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May 20, 2022, 07:54:40 am

Author Topic: Is most of Uni self-teaching?  (Read 1586 times)  Share 

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Snow Leopard

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Is most of Uni self-teaching?
« on: November 07, 2021, 07:32:24 pm »

To do well in uni, is it mostly just relying on yourself, finding useful resources online and self-teaching? To what extent can you rely on lecturers and tutors?

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Re: Is most of Uni self-teaching?
« Reply #1 on: November 08, 2021, 11:30:11 am »
Not necessarily.

There's a lot more initiative required of you because of larger cohorts (and thus a more distinct lack of hand-holding). You can rely on lecturers and tutors, but don't expect them to go out of their way to motivate you; it's technically above their pay grade though it's not uncommon that they will still do so (make sure you show your appreciation and respect regardless  -- take note of the ones that do go the extra mile too!). They are there to educate you and help you out, anything else is a bonus. A decent rule of thumb is to let teaching staff point you towards extra resources but to take it upon yourself to actually use said resources and motivate yourself.  Some self-teaching may be required if a particular course is too long for the teaching period, or if the staff think it's better for you to figure things out in a particular instance, etc. but outside of this, you can get along just fine without doing any of this.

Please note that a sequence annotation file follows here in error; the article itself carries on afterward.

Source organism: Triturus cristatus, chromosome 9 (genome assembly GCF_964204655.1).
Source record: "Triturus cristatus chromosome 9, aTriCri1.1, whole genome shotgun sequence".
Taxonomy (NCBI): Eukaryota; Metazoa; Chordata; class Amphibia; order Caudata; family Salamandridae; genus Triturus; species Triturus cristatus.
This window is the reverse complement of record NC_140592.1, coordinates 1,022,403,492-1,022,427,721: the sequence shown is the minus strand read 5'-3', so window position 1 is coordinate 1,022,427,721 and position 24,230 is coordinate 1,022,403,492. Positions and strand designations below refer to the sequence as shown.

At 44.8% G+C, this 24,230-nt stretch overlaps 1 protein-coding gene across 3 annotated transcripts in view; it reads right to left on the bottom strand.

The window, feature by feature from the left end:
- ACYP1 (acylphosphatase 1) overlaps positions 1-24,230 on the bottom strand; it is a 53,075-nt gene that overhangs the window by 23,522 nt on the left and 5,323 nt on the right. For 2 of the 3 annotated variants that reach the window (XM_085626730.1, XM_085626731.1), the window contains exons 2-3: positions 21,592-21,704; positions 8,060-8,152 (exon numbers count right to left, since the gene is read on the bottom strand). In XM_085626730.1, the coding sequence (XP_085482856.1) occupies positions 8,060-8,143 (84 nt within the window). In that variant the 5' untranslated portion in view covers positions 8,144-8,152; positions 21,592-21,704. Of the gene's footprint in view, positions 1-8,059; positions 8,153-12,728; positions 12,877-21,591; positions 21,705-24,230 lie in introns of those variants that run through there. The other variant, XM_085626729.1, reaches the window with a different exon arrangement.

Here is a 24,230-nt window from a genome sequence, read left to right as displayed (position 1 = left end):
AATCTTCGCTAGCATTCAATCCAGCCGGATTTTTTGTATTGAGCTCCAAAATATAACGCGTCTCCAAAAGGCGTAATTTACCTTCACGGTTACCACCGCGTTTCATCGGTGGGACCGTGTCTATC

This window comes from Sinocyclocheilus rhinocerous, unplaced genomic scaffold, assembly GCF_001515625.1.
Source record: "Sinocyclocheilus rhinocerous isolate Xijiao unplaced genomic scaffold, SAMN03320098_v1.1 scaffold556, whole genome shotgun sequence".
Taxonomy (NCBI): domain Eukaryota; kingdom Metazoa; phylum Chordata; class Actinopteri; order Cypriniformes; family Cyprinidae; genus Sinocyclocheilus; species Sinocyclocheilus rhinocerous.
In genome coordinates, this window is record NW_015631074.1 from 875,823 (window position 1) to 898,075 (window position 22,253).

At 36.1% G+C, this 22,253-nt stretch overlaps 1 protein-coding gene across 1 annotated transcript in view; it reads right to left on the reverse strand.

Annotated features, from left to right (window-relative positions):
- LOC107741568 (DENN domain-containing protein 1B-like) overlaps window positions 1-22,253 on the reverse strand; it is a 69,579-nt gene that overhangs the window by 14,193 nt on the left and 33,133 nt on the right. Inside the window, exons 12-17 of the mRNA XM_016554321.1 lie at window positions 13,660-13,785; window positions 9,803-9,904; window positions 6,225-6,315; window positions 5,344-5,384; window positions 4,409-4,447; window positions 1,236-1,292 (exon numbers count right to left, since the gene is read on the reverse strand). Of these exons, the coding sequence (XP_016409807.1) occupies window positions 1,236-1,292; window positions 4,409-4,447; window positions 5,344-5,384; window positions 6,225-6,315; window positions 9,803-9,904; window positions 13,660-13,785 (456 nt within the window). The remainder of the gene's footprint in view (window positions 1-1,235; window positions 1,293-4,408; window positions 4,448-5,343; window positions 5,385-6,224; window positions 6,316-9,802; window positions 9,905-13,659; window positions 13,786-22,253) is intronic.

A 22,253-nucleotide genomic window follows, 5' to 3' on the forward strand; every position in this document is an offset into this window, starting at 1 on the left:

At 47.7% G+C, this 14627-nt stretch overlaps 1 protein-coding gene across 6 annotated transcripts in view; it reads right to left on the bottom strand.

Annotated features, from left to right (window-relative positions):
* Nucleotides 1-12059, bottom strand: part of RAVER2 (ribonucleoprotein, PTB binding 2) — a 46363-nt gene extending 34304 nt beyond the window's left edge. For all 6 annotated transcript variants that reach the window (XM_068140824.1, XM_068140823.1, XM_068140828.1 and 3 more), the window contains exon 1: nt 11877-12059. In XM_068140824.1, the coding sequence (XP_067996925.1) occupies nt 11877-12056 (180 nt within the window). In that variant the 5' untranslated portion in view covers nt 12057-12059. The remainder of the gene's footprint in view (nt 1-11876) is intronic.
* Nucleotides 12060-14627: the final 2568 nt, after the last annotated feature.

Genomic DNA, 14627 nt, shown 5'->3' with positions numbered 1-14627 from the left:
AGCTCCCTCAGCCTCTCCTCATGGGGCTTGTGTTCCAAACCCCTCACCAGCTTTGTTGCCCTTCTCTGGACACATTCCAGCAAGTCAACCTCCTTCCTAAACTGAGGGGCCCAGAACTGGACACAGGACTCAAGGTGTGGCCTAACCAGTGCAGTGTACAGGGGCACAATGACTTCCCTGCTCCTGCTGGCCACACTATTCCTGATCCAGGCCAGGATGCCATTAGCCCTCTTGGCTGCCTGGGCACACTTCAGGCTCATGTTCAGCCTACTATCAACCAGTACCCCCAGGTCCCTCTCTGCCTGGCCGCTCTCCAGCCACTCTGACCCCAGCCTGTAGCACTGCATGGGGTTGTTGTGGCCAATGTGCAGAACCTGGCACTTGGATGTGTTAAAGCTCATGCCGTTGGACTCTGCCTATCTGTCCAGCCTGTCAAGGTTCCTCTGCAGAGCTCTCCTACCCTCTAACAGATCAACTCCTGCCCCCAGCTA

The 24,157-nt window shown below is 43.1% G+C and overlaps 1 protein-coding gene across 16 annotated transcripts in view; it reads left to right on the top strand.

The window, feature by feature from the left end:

By and large, you will figure out what to do on your own based on the situations that you come across; if you have further questions when the time rolls around, just shoot :D
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Re: Is most of Uni self-teaching?
« Reply #2 on: November 08, 2021, 04:52:59 pm »
For most people:
- The lecturers talk through (and present slides) for the relevant information in the course. Throughout my commerce course, all the exam content was stuff covered in lectures (this may be different for differnet uni's and courses)
- If you have any questions, that dig deeper into what the lecturer taught (or you didnt understand). You can:
- Raise your hand and ask
- Find them in their office hours
- Send an email

You also generally have tutorials, where you often explore key concepts deeper, often try to answer questions to problems OR go through homework in more depth. Oftentimes lecturers can be hard to get a hold of, so you can also ask your tutor questions by:
- raising your hand
- stopping them before/after/during class
- emailing

Often there are also prescribed textbooks, which I never bought after Semester 1 Year 1 which theoretically should:
- re-explain relevant ideas
- provide deeper information, and knowledge about related but different things

Of course you also have your peers and google, but these are the main resources.

If your grades are bad: no one will care. You will get bad marks/fail subject. A nice lecturer or tutor might try to email you to warn you ahead of time if you are on track to fail. Fail too many subjects and you can get called in for hearings to plan what to do with you